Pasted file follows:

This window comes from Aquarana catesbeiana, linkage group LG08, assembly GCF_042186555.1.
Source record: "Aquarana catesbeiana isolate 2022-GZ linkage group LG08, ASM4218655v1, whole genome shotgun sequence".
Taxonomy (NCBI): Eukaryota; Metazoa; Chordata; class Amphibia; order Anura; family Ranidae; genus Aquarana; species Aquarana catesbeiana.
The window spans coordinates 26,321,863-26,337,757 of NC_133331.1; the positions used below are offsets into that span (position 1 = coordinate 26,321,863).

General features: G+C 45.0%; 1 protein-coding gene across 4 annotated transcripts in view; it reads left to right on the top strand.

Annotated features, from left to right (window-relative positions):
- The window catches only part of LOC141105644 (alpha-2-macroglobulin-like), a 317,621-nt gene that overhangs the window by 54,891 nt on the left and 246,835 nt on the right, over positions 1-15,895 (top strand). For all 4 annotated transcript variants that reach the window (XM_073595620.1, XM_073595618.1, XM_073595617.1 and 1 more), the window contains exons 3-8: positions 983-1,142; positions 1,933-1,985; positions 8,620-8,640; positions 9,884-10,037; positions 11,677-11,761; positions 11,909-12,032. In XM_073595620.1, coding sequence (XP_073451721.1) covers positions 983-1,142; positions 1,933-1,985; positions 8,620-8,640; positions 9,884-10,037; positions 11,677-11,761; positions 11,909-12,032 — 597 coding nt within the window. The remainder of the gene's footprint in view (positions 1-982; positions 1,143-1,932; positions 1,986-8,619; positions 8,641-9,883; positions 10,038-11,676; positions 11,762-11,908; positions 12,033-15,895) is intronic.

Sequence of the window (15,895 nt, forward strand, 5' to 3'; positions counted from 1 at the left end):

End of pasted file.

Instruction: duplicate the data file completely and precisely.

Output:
This window comes from Aquarana catesbeiana, linkage group LG08, assembly GCF_042186555.1.
Source record: "Aquarana catesbeiana isolate 2022-GZ linkage group LG08, ASM4218655v1, whole genome shotgun sequence".
Taxonomy (NCBI): Eukaryota; Metazoa; Chordata; class Amphibia; order Anura; family Ranidae; genus Aquarana; species Aquarana catesbeiana.
The window spans coordinates 26,321,863-26,337,757 of NC_133331.1; the positions used below are offsets into that span (position 1 = coordinate 26,321,863).

General features: G+C 45.0%; 1 protein-coding gene across 4 annotated transcripts in view; it reads left to right on the top strand.

Annotated features, from left to right (window-relative positions):
- The window catches only part of LOC141105644 (alpha-2-macroglobulin-like), a 317,621-nt gene that overhangs the window by 54,891 nt on the left and 246,835 nt on the right, over positions 1-15,895 (top strand). For all 4 annotated transcript variants that reach the window (XM_073595620.1, XM_073595618.1, XM_073595617.1 and 1 more), the window contains exons 3-8: positions 983-1,142; positions 1,933-1,985; positions 8,620-8,640; positions 9,884-10,037; positions 11,677-11,761; positions 11,909-12,032. In XM_073595620.1, coding sequence (XP_073451721.1) covers positions 983-1,142; positions 1,933-1,985; positions 8,620-8,640; positions 9,884-10,037; positions 11,677-11,761; positions 11,909-12,032 — 597 coding nt within the window. The remainder of the gene's footprint in view (positions 1-982; positions 1,143-1,932; positions 1,986-8,619; positions 8,641-9,883; positions 10,038-11,676; positions 11,762-11,908; positions 12,033-15,895) is intronic.

Sequence of the window (15,895 nt, forward strand, 5' to 3'; positions counted from 1 at the left end):